What is a bad dump? Callis helpfully explained the concepts: “All things eventually die, and digital media is no different. Like CDs losing their backing or getting scratched, or diskettes or tapes losing their magnetism, flash memory can also decay when the tiny bits holding some state (on / off) suddenly and unexpectedly change. Here is a quick, very simplified example. Let’s say we have the string of characters MARC, in ASCII binary this is 01001101 01000001 01010010 01000011. Fast forward 30 years now, we will say one bit of one byte of this data has flipped to 01001101 01000001 11010010 01000011, and now we have MA?C. Because a single bit of a single byte has flipped, we can guess at what that character was, but usually not guarantee.
“In a Satellaview ROM there are at most 8000000 bits, much more room for error. Sometimes the damage is in a benign spot like empty space, sometimes it is in graphics, sometimes code, etc. So not all damage is equal. The ROMs will usually include a checksum to indicate if this has happened, but sometimes that is blanked out so it is difficult to tell.”
Obviously, this damage is an issue for preservationists who want working, pure ROMs. For a programmer who knows what they’re doing and can repair the data, it might not be a huge hurdle to getting the game into a working state. For someone who just wants to download a ROM and experience a lost game with ease? This rot can be a real problem.
Of course, if you were looking for a straightforward way to play an old game, Satellaview emulation might not necessarily be for you, anyway. It’s not always as easy as just loading up the game in SNES9X or what have you. Well, sometimes it is, and sometimes it’s not. The first time I played any of the Kirby’s Toy Box titles, I did so by just loading them right up in an emulator like any other ROM. And then they stopped working that way after some time, without explanation, which led to the discovery that there’s a higher percentage shot to take there: by playing the actual Satellaview software in the emulator first.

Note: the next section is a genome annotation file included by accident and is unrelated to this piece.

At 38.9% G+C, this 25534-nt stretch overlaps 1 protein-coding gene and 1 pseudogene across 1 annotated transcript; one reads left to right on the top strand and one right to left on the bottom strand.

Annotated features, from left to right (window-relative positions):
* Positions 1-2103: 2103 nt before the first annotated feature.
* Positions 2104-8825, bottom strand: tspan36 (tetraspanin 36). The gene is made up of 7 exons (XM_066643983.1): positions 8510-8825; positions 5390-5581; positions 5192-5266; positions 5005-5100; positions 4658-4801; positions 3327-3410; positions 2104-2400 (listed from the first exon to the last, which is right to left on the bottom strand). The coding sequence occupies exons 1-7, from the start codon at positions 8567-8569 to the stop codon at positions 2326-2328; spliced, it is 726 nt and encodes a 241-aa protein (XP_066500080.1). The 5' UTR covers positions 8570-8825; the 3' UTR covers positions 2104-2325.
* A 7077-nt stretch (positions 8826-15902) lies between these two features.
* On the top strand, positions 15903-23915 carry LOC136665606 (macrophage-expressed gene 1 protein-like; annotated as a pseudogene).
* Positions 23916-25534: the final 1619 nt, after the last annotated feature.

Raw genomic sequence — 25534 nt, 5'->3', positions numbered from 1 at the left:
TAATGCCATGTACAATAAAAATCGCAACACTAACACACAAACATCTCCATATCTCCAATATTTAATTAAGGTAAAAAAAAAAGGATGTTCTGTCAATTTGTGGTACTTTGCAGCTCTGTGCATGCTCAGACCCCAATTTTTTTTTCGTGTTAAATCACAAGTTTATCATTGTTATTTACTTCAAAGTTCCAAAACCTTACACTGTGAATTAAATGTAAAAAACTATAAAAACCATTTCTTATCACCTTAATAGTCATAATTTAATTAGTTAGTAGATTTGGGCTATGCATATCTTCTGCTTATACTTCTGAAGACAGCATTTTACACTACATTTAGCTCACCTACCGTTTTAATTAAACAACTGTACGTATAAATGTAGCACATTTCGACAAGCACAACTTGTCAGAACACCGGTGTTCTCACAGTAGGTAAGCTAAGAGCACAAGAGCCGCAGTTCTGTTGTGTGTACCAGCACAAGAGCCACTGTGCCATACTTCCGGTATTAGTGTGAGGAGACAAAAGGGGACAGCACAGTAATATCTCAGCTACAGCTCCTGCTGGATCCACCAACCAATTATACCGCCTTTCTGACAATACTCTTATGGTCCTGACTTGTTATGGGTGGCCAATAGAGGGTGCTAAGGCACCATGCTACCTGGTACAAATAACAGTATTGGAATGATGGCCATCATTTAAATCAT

SNES9X (and other emulators) have been updated to work with Satellaview titles like Kirby’s Toy Box by way of Satellaview’s own software, BS-X. This is what you used that previously mentioned avatar for: a town to walk around, to go to the various buildings and access broadcasts, saved games, and the like. So, now you can load an unofficially translated BS-X up in SNES9X like it’s a BIOS file for a console, and at the same time, load up the ROM of the Satellaview title you want to play. You can then load it up within BS-X by walking to the appropriate part of town to do so. Is it a pain to do all of this, with all the extra loading and reloading and having to walk around bits? Yeah, but it’s less of a pain than all the work that went into making sure you could do this if you want to, decades after the systems involved ended. Don’t be an ingrate.
The work of preservationists and programmers and the people you should thank for the existence of working emulators is vital in ensuring that videogame’s past remains part of its present and future, but it would also be lovely if the game publishers themselves did a bit more heavy lifting in keeping this past alive themselves. Square Enix actually reworked and included Radical Dreamers as part of its 2022 remaster of Chrono Cross, but that kind of action is rare: Nintendo hasn’t made a habit of resurfacing Satellaview’s past, which is why Kirby’s Toy Box wasn’t a vital find just for preservation purposes, but also for anyone who just wanted to play the thing, as this was the only available way to do so. Has Nintendo lost the source code for the games, which is a thing that can still happen, or is it that they simply have no interest in making them available once more? Maybe it was naive of me, but I had a small hope that a re-release of Toy Box’s sub-games would be part of the Kirby 30th anniversary plans—maybe we’ll have to wait for the big 4-0 for that one, though.
Regardless of what Nintendo or any other publisher with a Satellaview phase does with their past work, however, at least we know preservationists are doing what they can to find these games and make them available to anyone interested in checking them out, for whatever reason they care to do so. “Some people are using the output for research, some people just want to play the games,” Callis said. “And honestly as long as they aren’t pirating them [for profit] I don’t really care what anyone does with them.”
Marc Normandin covers retro videogames at Retro XP, which you can read for free but support through his Patreon, and can be found on Twitter at @Marc_Normandin.